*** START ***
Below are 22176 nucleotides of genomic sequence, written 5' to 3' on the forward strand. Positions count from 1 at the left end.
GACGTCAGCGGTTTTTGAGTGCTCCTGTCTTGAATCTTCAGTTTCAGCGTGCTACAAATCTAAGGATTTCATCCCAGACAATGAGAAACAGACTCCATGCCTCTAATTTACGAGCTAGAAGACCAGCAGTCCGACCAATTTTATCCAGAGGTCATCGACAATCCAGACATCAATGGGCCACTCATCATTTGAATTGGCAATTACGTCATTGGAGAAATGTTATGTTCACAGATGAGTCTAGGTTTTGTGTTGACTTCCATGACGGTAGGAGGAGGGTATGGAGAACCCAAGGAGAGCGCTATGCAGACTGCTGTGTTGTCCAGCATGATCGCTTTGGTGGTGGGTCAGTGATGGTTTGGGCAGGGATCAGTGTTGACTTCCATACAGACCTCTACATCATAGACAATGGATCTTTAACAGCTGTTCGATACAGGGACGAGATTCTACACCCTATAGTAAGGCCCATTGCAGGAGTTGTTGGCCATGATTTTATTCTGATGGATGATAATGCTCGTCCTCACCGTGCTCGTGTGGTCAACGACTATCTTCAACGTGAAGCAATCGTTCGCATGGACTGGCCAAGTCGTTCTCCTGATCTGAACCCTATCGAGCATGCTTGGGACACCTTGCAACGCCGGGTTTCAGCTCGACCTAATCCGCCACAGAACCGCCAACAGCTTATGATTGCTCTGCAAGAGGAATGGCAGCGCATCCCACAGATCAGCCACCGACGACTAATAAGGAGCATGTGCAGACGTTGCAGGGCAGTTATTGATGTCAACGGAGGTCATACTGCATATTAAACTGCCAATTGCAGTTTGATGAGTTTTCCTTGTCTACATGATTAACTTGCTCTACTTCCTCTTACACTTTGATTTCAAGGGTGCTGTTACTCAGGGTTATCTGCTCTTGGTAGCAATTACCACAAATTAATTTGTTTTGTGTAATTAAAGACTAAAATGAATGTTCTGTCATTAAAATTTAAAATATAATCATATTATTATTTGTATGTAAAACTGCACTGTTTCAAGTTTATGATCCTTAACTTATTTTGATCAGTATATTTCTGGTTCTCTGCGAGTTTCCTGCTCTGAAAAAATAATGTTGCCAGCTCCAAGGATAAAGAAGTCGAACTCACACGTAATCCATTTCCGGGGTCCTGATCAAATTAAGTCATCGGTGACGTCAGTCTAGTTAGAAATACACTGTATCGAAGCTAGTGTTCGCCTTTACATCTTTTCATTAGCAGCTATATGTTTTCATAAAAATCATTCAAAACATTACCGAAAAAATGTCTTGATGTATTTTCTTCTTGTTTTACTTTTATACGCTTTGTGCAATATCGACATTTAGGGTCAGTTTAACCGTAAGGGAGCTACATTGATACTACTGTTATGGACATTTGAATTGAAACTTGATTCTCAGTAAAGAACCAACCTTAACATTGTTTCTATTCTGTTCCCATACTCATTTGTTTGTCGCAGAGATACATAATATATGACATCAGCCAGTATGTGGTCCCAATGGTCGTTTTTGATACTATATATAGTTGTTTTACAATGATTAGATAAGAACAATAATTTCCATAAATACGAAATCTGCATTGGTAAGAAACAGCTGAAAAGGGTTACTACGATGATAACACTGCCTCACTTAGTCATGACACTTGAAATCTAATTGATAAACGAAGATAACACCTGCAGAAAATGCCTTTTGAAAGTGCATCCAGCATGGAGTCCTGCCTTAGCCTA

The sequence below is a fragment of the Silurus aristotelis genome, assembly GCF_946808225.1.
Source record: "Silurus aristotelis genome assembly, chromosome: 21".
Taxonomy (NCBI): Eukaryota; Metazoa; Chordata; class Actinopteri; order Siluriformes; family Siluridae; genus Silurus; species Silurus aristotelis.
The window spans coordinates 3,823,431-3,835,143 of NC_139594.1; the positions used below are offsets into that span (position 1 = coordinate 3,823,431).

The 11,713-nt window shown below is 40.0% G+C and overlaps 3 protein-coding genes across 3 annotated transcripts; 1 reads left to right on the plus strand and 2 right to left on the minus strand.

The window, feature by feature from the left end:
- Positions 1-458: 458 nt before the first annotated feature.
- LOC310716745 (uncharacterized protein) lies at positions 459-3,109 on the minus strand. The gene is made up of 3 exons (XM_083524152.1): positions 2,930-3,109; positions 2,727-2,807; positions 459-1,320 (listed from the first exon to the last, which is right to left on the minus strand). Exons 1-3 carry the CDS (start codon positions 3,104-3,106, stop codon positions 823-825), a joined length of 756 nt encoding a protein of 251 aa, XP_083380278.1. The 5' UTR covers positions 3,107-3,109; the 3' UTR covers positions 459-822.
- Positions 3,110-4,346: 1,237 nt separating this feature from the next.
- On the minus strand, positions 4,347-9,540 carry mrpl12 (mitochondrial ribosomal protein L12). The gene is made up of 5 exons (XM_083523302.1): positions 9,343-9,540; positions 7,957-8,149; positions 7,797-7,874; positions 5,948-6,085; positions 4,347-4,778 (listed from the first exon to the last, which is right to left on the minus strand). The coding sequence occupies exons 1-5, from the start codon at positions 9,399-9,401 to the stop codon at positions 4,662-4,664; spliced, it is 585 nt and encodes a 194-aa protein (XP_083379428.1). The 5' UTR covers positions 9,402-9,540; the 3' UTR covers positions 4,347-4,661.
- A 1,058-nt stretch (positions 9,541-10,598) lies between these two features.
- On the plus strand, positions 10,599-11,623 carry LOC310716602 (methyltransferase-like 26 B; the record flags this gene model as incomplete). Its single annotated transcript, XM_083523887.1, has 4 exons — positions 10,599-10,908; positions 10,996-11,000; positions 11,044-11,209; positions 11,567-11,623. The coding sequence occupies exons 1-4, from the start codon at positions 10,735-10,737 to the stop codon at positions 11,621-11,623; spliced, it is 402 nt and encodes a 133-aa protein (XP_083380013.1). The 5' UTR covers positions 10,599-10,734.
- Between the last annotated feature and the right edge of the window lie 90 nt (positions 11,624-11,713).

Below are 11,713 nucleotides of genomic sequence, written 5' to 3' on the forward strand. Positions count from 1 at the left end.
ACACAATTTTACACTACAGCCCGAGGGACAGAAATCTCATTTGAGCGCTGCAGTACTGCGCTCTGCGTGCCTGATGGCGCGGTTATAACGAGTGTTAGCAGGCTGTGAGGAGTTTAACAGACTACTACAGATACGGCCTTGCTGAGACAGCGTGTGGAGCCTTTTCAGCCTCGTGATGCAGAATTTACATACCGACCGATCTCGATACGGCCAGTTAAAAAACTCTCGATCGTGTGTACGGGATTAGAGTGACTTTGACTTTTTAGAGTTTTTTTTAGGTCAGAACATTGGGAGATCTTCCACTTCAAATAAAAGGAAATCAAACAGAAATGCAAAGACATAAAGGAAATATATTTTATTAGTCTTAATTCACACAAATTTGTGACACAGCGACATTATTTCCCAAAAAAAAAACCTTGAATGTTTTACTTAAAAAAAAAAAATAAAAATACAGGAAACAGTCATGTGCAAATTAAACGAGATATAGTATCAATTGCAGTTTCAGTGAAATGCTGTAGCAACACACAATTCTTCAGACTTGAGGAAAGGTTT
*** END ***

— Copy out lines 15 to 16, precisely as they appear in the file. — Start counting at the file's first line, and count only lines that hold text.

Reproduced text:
- Between the last annotated feature and the right edge of the window lie 90 nt (positions 11,624-11,713).

Below are 11,713 nucleotides of genomic sequence, written 5' to 3' on the forward strand. Positions count from 1 at the left end.